1941,Back Home.

  

madeinchertsey.com   Haringey Literature Live.  annwegu@hotmail.com

                                                  30/09/2018

   

 In my recent memoir posts, I have rarely included myself. This is not from any shyness on my part, but I simply could not think of anything that would be interesting, apart from snatches of a memory in the years before 1941.

   I think I first ‘logged on’ in that year, our house was damaged by a bomb, and the war was knocking at our door—it didn’t just knock on the door, it blew the blooming thing right up our stairs.

As the youngest child until David came along. I was totally spoilt, and I considered myself to be a clever little boy—after-all every-one told me so.

The four eldest children spoke very well, something gained from their father I

suppose. Because of this I thought we were different from the other families.

Don and I were too young to have been influenced by dad’s fine words, and we had a common Chertsey accent.

At school, I always put my hand up with an answer, but the teachers always picked Anita Babbage or some other girl, never one of the boys.

I was a bit fed up with this sort of thing and just switched off. I became a joker. I never passed a single exam, always bottom of the class or there about.

The teachers would say. “Why can’t you be like your brother Donald and behave”

 

It was during the months that we were evacuated to my Gran’s house, that my ‘step-father’ Fred was taken ill. He thought it was the dust from the bombing.

“I will soon be better when I can clear my chest.” He said, mum believed this too.

 

Soon after returning to home. Fred was told he had TB. Every-one had to have an x-ray.

A few days later, Doctor Dudley Ward, came around see my mum. He knew my mum very well, she sometimes helped him deliver babies in our area.

He was quite short and round, dressed in pin striped trousers and a black jacket. I could not work out why his glasses had no rims, just fine bits of wire curled around his ears. His hair was smooth and close to his round head. He looked very posh.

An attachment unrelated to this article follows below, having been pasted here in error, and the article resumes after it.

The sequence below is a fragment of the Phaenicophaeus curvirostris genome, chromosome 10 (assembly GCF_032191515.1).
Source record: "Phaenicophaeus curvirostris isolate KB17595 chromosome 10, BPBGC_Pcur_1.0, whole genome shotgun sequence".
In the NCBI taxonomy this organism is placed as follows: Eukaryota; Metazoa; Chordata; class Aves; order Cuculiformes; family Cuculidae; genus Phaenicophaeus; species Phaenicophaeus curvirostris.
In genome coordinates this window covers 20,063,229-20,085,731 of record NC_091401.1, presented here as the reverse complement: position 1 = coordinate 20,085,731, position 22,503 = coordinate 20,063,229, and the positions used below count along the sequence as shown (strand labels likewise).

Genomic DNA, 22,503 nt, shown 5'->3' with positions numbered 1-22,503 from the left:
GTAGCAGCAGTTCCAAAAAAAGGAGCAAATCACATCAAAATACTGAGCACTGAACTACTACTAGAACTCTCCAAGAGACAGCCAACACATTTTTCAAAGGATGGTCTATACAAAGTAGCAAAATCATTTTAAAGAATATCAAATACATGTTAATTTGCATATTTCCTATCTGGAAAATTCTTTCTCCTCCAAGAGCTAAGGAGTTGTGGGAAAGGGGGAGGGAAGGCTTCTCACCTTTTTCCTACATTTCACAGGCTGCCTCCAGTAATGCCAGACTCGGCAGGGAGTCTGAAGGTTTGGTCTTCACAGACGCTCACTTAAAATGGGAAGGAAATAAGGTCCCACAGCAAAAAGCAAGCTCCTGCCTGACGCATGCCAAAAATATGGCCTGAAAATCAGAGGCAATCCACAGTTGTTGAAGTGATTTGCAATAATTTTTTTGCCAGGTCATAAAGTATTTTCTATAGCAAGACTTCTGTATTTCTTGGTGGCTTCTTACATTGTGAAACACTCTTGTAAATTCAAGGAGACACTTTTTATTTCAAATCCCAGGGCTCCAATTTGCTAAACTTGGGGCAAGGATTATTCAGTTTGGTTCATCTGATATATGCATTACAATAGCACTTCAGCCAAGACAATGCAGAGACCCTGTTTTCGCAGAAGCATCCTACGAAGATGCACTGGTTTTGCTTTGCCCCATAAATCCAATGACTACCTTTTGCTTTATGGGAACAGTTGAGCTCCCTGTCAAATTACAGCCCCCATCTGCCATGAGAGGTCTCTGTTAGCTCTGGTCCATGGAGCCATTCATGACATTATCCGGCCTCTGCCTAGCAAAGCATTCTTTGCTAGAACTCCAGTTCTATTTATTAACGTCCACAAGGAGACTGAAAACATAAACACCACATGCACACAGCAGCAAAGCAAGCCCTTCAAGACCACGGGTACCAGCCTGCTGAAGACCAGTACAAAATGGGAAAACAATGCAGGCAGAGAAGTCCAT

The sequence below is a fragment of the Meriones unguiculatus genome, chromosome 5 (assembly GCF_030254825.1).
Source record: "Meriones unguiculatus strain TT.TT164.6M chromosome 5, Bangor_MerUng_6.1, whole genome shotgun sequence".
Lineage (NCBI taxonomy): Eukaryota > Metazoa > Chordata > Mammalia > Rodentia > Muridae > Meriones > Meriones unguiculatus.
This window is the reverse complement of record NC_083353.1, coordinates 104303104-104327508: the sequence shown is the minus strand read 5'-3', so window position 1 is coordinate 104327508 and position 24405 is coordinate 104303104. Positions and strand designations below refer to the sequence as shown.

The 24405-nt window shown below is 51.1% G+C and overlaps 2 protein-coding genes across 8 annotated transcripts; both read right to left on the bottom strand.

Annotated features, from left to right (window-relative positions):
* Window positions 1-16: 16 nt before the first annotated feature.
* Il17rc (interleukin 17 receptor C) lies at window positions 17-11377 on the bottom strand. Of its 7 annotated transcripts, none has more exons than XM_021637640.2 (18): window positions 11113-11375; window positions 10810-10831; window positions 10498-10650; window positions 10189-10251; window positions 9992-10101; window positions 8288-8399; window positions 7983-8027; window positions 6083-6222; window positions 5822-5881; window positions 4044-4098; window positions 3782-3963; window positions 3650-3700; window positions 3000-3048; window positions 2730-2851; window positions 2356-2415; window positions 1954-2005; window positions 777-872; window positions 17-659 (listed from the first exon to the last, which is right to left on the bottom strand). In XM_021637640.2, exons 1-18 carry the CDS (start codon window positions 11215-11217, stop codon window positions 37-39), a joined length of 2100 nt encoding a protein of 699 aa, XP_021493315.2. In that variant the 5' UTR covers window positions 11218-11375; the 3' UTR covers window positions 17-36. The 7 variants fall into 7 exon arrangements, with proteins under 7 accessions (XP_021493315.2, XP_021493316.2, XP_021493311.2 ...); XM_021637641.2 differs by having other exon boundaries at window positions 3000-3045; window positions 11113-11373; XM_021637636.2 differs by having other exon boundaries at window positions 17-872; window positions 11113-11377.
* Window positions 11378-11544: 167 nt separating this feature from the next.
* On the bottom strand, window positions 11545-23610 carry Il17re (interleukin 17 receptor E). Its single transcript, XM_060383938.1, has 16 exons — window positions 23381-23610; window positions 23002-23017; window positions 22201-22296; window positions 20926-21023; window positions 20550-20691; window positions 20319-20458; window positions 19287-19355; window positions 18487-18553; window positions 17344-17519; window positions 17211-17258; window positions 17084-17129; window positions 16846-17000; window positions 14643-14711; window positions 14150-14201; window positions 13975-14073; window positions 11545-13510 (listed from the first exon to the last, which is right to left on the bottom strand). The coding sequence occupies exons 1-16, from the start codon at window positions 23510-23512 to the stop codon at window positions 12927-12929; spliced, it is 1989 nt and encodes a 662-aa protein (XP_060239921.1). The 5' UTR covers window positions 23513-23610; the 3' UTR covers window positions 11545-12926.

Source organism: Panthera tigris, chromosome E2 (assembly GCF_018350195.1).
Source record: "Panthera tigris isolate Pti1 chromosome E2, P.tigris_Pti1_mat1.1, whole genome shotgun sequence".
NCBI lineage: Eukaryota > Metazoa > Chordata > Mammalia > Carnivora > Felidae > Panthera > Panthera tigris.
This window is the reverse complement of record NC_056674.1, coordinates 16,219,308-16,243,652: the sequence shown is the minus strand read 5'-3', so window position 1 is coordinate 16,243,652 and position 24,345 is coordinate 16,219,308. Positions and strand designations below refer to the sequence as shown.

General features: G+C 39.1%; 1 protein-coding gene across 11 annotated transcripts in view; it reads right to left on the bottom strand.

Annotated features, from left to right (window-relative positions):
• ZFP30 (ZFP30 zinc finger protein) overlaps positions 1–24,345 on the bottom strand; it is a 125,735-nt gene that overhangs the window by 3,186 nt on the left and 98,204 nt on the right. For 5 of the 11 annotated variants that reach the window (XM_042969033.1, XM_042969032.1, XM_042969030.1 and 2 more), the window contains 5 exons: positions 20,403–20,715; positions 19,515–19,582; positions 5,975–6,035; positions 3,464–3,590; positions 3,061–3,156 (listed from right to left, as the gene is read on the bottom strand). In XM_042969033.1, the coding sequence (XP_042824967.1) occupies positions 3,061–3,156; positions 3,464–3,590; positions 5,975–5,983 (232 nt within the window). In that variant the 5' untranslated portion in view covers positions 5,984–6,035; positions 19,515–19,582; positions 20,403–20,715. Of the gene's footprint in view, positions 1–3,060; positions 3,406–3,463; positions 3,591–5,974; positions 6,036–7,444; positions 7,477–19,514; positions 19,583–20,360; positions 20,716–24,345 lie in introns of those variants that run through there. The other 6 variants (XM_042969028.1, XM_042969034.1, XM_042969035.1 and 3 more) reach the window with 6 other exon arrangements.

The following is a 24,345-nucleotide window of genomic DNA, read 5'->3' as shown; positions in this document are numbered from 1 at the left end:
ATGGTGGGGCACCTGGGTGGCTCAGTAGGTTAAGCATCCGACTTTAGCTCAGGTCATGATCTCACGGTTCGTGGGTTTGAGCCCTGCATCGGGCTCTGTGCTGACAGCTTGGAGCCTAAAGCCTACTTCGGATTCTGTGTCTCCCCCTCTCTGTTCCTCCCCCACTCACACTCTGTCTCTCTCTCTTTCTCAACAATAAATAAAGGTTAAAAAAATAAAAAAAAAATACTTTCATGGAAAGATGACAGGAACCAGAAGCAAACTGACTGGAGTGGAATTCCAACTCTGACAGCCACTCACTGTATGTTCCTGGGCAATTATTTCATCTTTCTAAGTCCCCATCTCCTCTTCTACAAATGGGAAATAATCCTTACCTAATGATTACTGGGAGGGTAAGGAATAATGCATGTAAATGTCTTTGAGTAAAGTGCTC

Don was sent to find mum’s friend, Mrs. Salmon. I could see mum trying to work out what was going on.

“Sit down, Ethel.” He said, as he pushed his glasses up. “I need to tell you something, now don’t worry, it’s just something that we have to do.”

Mum sat on the edge of the old armchair, now she was looking very worried.

“What-ever is it Doctor? Is it about Fred?”

The Doctor placed his hand on her shoulder.

“No, it’s not about Fred, he is in a safe place.”

Then he turned to me and said.

“Put the kettle on young man and make us all a nice cup of tea.”

As we waited for Mrs. Salmon to arrive, he kept sniffing as if he was trying to smell what was cooking—there was nothing cooking, our house always smelt like that. Some would call it a homely sort of smell. Perhaps.

I followed his eyes as he looked around the room—after the bomb damage repairs, even I could see it already looked a bit of a jumble

I saw him rest his hand on the table—his fingers were pink with shiny nails— but he quickly removed it when he felt the sticky surface. The table was covered with ‘lino’, usually this was a floor covering, but we had it as a long-lasting table cloth, it can get a bit tacky after a year or two.

Mum was looking more and more worried, but he didn’t say anything else, he just kept looking around, waiting for Mrs. Salmon.

He glanced up to the hissing, broken gas mantle—we also had electricity to the lighting down-stairs, but mum preferred the gas lighting—the gas meter took a penny, but the electric meter needed shilling’s, so gas it had to be.

Then the fly encrusted fly paper hanging next to it, caught his eye. Flies were able to land and take off at will—all the sticky bits were already occupied.

 

The kettle had hardly boiled, when the enormous Mrs. Salmon heaved through the front door, her face as red as a rosy apple. Her name was Rosie, today it really suited her.

She slumped into the old green armchair next to mum, with an impressive puff of dust from the cushions.

“Now then Effy, what’s all the fuss about, is it the baby?”

Mum looked at the Doctor, she was trembling.

Doctor Ward straightened up and said.

“Ethel, you and your baby are doing well, just another few months to go.”

“It’s little David, we need to talk about, he is under weight, and we need to build him up. This means he must go to a home for a while. Where he will have the best treatment to make him strong again.”

Everything stopped for a moment, then Mrs Salmon said.

“Thank God for that, I thought it was something serious, there you are Effy, there’s nothing to worry about, he will be home before you know it”

The Doctor went the kitchen sink to wash his hands, then seemed to change his mind.

He didn’t drink his tea, and left, he seemed to be in a hurry.

Mum looked relieved, both of them smiling, they drank their tea, then Mrs. Salmon read the tea leaves in mum’s cup and said.

“Look Effy, that is what I call a good luck sign, everything is going to be alright.” They both laughed.

 

David was away for two years, he had a disease of the hip. The hospital that he stayed in, was for children with TB. David made a full recovery.

 

 

 

 

 

 

 

 

 

 

 

 

 

 

 

 

                                               

 

   

   

      

      

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